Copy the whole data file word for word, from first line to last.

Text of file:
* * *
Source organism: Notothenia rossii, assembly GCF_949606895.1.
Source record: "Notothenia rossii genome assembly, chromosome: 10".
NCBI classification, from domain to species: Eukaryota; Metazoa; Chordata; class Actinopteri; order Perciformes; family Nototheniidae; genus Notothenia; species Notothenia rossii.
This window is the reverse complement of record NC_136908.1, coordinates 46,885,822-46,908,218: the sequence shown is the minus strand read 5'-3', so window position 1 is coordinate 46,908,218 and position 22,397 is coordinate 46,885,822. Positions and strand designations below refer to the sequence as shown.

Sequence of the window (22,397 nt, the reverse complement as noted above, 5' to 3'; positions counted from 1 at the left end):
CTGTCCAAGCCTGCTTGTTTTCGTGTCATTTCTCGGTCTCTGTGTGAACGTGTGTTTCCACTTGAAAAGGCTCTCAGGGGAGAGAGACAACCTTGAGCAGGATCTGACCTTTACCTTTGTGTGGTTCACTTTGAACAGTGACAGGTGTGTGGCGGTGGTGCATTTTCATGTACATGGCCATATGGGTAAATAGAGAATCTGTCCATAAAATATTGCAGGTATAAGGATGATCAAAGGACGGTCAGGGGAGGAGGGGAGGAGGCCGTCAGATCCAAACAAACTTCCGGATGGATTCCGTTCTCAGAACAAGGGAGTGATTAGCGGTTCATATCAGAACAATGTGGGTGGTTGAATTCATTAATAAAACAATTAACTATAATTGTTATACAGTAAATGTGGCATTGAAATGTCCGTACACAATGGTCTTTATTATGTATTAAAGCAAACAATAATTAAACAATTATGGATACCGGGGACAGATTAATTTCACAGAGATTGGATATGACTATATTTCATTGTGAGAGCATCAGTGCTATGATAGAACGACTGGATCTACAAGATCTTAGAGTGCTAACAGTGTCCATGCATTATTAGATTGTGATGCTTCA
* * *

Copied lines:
Source organism: Notothenia rossii, assembly GCF_949606895.1.
Source record: "Notothenia rossii genome assembly, chromosome: 10".
NCBI classification, from domain to species: Eukaryota; Metazoa; Chordata; class Actinopteri; order Perciformes; family Nototheniidae; genus Notothenia; species Notothenia rossii.
This window is the reverse complement of record NC_136908.1, coordinates 46,885,822-46,908,218: the sequence shown is the minus strand read 5'-3', so window position 1 is coordinate 46,908,218 and position 22,397 is coordinate 46,885,822. Positions and strand designations below refer to the sequence as shown.

Sequence of the window (22,397 nt, the reverse complement as noted above, 5' to 3'; positions counted from 1 at the left end):
CTGTCCAAGCCTGCTTGTTTTCGTGTCATTTCTCGGTCTCTGTGTGAACGTGTGTTTCCACTTGAAAAGGCTCTCAGGGGAGAGAGACAACCTTGAGCAGGATCTGACCTTTACCTTTGTGTGGTTCACTTTGAACAGTGACAGGTGTGTGGCGGTGGTGCATTTTCATGTACATGGCCATATGGGTAAATAGAGAATCTGTCCATAAAATATTGCAGGTATAAGGATGATCAAAGGACGGTCAGGGGAGGAGGGGAGGAGGCCGTCAGATCCAAACAAACTTCCGGATGGATTCCGTTCTCAGAACAAGGGAGTGATTAGCGGTTCATATCAGAACAATGTGGGTGGTTGAATTCATTAATAAAACAATTAACTATAATTGTTATACAGTAAATGTGGCATTGAAATGTCCGTACACAATGGTCTTTATTATGTATTAAAGCAAACAATAATTAAACAATTATGGATACCGGGGACAGATTAATTTCACAGAGATTGGATATGACTATATTTCATTGTGAGAGCATCAGTGCTATGATAGAACGACTGGATCTACAAGATCTTAGAGTGCTAACAGTGTCCATGCATTATTAGATTGTGATGCTTCA